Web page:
A new study suggests distributing self-testing kits by mail helps bring effective testing to underserved populations and makes it easier for women to get tested on their own time.
In the United States, 25% of women either delay or forego recommended cervical cancer screening, and it’s easy to understand why. Traveling to the doctor’s office is time intensive, requiring that you first book an appointment, then manage transportation and all the activities and errands you might miss while you’re there, including time off of work.
What’s more, getting screened can be scary. You don’t tend to hear women raving about their latest experience with a pelvic exam or pap test. Not to mention that the act of getting screened forces us to admit an uncomfortable truth: Everyone, ourselves included, runs the risk of getting cancer.
But the fact that cervical cancer screening is time consuming and scary doesn’t change the fact that it’s the right thing to do for your health. Consider this: For anyone with a clean bill of health, it feels great to be reassured that you’re cancer free. And for anyone who might receive hard news, that news can never come a moment too soon—early diagnosis often means the difference between survival and death.
Now, researchers are measuring the plausibility of a new screening method that’s based on seemingly simple logic: If you remove the inconvenient barriers preventing or stalling many women from receiving their recommended cervical cancer screening, more women will get screened and outcomes for women with cervical cancer might improve.
So what is this method? Sending out Human Papilloma Virus (HPV) self-sampling tests via standard mail. Results are promising. In a randomized clinical trial including 19,851 women, 26% were screened after receiving an HPV kit in the mail versus just 17% who received mailed invitations to visit a doctor’s office.
To understand why HPV screening and cervical cancer prevention are so closely linked, it’s important to understand a few fundamental facts about HPV, an incurable viral infection that gets passed through sexual or other types of skin-to-skin contact. HPV is the most common sexually transmitted infection in the United States — so common, in fact, that 80% of women will get at least one type of the virus in their lifetime, according to the US Office on Women’s Health, a division of the US Department of Health and Human Services (HHS).
Despite being incurable, most men and women have no symptoms or health problems spurring from HPV. However, certain types of HPV can cause warts and others can cause cancer or precancerous lesions, which are abnormal growths that can eventually turn into cancer.
HPV causes nearly all cervical cancers, and of the cervical cancers related to HPV, about 70% are caused by HPV-16 and HPV-18 (there are about 150 different types of the virus). Although almost all cervical cancers are caused by HPV, it’s important to remember that most genital HPV infections will not cause cancer, according to the American Society of Clinical Oncology (ASCO).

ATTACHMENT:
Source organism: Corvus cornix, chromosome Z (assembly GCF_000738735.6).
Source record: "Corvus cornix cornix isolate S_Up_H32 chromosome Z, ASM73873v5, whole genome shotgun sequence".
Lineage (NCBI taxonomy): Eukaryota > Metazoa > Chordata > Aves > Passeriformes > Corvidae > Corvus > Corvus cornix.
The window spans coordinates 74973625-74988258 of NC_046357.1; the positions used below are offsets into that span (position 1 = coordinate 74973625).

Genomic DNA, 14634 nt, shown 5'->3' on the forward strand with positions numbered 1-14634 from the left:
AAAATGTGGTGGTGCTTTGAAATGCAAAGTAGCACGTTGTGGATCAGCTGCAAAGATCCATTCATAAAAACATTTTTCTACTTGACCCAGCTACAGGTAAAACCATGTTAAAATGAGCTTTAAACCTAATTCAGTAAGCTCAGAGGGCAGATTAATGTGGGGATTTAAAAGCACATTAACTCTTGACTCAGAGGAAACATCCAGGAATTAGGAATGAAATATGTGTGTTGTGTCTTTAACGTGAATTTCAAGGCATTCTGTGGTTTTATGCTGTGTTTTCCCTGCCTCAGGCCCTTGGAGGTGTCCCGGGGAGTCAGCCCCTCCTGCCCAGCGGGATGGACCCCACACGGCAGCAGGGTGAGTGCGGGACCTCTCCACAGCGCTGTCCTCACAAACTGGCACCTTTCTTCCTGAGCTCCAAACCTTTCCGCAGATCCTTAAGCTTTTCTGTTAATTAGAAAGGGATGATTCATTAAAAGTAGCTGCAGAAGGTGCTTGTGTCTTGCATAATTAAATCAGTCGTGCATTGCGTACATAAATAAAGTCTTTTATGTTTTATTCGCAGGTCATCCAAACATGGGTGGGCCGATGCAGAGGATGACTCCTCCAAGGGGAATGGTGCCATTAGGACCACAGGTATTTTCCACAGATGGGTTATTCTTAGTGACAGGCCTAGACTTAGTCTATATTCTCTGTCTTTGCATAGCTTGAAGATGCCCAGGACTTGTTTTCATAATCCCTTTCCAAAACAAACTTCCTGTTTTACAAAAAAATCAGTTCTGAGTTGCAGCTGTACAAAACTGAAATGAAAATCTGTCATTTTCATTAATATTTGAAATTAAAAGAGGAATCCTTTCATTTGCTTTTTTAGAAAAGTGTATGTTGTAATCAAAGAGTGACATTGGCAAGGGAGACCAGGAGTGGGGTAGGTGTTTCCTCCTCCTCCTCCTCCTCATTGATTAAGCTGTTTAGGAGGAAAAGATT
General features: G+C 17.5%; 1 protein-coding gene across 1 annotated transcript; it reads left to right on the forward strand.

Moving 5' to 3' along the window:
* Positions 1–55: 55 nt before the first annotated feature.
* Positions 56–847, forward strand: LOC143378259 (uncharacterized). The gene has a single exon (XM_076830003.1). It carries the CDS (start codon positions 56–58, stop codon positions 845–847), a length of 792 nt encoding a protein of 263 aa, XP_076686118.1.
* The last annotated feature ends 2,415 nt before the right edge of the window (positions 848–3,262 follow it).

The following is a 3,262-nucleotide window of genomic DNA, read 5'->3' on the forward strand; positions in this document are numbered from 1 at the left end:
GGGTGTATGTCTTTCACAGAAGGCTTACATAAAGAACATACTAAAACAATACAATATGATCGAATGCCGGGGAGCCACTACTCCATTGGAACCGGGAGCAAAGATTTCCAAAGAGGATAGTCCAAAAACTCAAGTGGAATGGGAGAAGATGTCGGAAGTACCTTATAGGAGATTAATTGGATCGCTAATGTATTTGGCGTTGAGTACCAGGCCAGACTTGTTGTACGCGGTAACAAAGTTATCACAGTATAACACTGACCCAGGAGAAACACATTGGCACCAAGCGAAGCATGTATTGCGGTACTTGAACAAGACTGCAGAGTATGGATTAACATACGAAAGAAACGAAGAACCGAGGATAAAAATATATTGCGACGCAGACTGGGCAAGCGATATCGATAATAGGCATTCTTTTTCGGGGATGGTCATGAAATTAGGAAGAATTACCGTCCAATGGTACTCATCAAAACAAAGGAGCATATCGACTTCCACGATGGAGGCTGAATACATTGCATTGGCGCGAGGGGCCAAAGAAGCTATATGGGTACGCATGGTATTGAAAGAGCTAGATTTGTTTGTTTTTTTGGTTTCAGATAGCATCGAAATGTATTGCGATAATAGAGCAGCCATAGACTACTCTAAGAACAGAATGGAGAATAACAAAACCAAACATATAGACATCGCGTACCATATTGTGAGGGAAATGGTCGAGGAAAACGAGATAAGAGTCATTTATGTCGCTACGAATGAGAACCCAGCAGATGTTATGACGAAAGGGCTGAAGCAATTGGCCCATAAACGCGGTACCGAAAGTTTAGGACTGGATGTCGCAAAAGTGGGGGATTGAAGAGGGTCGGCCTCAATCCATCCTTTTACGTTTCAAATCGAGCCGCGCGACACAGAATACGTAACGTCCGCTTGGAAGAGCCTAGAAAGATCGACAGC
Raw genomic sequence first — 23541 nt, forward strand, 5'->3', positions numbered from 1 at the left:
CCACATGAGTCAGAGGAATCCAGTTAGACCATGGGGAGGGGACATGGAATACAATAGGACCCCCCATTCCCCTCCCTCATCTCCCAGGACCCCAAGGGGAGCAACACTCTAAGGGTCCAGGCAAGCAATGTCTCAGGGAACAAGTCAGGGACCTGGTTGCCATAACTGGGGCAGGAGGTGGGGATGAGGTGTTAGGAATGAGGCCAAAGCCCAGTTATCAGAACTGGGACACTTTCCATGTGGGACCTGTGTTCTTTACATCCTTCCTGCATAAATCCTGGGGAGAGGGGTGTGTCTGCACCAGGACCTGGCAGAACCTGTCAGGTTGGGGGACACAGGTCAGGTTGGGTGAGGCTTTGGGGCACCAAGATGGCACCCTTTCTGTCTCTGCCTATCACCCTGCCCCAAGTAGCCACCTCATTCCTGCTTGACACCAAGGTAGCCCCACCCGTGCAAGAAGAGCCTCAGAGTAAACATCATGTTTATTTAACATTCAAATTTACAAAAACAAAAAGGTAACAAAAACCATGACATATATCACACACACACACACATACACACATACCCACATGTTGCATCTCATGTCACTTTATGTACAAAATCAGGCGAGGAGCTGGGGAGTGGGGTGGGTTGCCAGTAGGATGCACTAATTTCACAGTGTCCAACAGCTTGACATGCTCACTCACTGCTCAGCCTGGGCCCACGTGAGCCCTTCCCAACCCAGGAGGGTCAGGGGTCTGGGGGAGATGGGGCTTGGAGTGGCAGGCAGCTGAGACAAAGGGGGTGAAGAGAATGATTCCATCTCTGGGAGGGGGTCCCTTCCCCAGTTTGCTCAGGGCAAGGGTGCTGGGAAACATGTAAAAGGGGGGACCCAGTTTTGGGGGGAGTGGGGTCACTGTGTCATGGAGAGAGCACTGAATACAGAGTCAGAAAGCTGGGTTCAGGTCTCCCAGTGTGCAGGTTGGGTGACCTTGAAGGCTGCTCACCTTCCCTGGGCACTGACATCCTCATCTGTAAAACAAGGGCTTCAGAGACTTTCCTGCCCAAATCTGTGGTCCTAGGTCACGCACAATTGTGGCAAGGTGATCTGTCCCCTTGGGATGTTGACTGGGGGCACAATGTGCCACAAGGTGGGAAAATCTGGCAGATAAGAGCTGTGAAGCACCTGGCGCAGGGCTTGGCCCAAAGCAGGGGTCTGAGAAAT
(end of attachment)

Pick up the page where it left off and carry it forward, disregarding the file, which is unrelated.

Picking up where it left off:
HPV tests are one of a handful of ways to prevent cervical cancer and are typically reserved for women 30 and older. The current method of testing for HPV includes visiting a doctor and having the care team collect a cervical cell sample, which is tested for the types of HPV most commonly linked to cervical cancer. Early detection followed by treatment of any detected precancerous lesions can prevent the majority of cervical cancers.
Despite these preventive possibilities, many women still don’t participate in screening programs because of lack of awareness, access, opportunity and many other reasons. That’s why researchers led by Rachel L Winer, PhD, MPH of the University of Washington HPV Research Group are distributing at-home HPV tests by mail—they hypothesized that mailing self-sampling HPV kits to underscreened women could increase participation in screening programs compared with mailed invitations for screening at a doctor’s office.
If more women are willing to participate in screening from the comfort of their own homes, researchers posited that HPV and precancer detection rates might increase. This in turn could result in more women receiving the treatments they need to prevent cervical cancer earlier, when treatment is most effective.Yes. Study participants were broken into two groups. The first group received at-home testing kits in the mail, and the second group received mailed reminders to attend screening at a doctor’s office. In the first group where women received at-home testing kits, 26% were screened. In the second group that received reminders, just 17% were screened.
Test results were encouraging, but there is still more work to be done before the efficacy of at-home tests can be widely proven. For example, while Winer and colleagues’ study showed that screening uptake could be improved, there is some disagreement as to whether the increase was sizable enough to warrant a change in testing methods. Similarly, there was no statistically significant difference in the number of cases of precancers detected or treated following the screening.
“Overall, this impressive randomized clinical trial demonstrated that implementation of a home HPV screening program is feasible for large health care systems. The strategy especially merits further research in populations with lower resources and higher disease prevalence,” wrote three physicians in an editorial response to the study. “Of course, home HPV testing can only be a part of the solution to cervical cancer prevention and should be implemented in tandem with continued prevention strategies, such as HPV vaccination administration in all populations.”
Follow @theTomCastles on Twitter.